Matoesian awards $99,000 in attorney's fees in nursing home suit

Amelia Flood Jun. 2, 2010, 7:12am


The attorneys for the plaintiff in a 2004 negligence suit against an Alton nursing home took home $99,000 in fees Wednesday.

Madison County Circuit Judge Andreas Matoesian awarded, Doug Mendenhall, atttorney for Clifford Emons, the representative of a deceased nursing home patient's estate, the money after hearing arguments and testimony.

The defense led by Dennis McCubbin had argued that the award should be reduced based in part on the small verdict the plaintiff won last year. He argued a large award unfairly penalized his client, the former Rosewood Care Center of Alton. The center is now owned by Hovan Care Services.

Emons is named as the special administrator of the estate of Jane Schwartz.

Schwartz was a Rosewood patient on whose behalf Emons won a $20,000 verdict last year.

Schwartz had fallen at the Alton nursing home breaking a wrist and hip.

Emons filed suit after her death because the statute of limitations was pending according to statements made by Mendenhall Wednesday.

Mendenhall took over the case when Emons left his firm.

The jury awarded $5,000 on a negligence charge in the case and $15,000 for violations of the state's Nursing Home Care Act.

The jury in the September 2009 trial only considered the damages issue after Matoesian struck the defense's pleadings and directed the verdict in favor of Emons.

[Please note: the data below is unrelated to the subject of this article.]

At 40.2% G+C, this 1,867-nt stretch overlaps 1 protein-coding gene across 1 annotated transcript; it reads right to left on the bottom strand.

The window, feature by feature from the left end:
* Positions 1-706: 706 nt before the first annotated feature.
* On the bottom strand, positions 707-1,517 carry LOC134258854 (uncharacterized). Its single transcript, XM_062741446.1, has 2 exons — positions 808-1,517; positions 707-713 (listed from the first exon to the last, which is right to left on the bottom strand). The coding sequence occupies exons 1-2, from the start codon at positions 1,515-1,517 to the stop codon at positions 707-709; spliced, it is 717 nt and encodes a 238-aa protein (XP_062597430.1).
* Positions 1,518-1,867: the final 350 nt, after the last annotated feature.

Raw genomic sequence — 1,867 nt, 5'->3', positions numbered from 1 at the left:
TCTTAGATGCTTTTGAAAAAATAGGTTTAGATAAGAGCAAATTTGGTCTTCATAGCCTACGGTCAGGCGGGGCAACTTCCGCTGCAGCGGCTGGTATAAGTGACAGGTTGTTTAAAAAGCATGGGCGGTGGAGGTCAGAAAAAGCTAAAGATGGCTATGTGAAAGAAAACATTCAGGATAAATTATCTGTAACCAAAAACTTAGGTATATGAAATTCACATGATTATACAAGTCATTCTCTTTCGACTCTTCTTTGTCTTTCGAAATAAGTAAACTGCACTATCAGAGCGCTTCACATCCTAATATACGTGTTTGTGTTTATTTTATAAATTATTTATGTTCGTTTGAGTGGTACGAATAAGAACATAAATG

The plaintiff asked for $87,625.00 in fees, based off an hourly fee of $275. He also sought $11,943.82 in court costs.

Mendenhall and his co-counsel Laura Cole both took the stand to testify about their work.

Attorney Robert Gregory, a familiar face at the plaintiff's table in other suits against Rosewood, testified that in his experience the $275 an hour was not out of the ordinary in a nursing home case.

Gregory cited the complex, fact-heavy nature of the cases and the amount of discovery work.

McCubbin stressed in his arguments against the $99,000 fee that it would set a bad precedent to award such a high fee in a $20,000 verdict case.

He warned that plaintiffs would refuse to settle cases knowing that by dragging them out they could secure "outlandishly larger" attorney's fee awards.

McCubbin suggested under questioning by Matoesian that the attorney fee award should be trimmed to either the size of the verdict or at most twice that amount.

Matoesian ruled after hearing the testimony and arguments, awarding all but small amounts of the costs and fees asked for.

He cited the spirit of the Nursing Home Care Act and its provisions for fees that were meant to encourage attorneys to take the cases.

"It should not be based on a percentage," Matoesian said of the compensation.

McCubbin represents Rosewood.

Mendenhall and Cole represent Emons.

The case is Madison case number 04-L-535.

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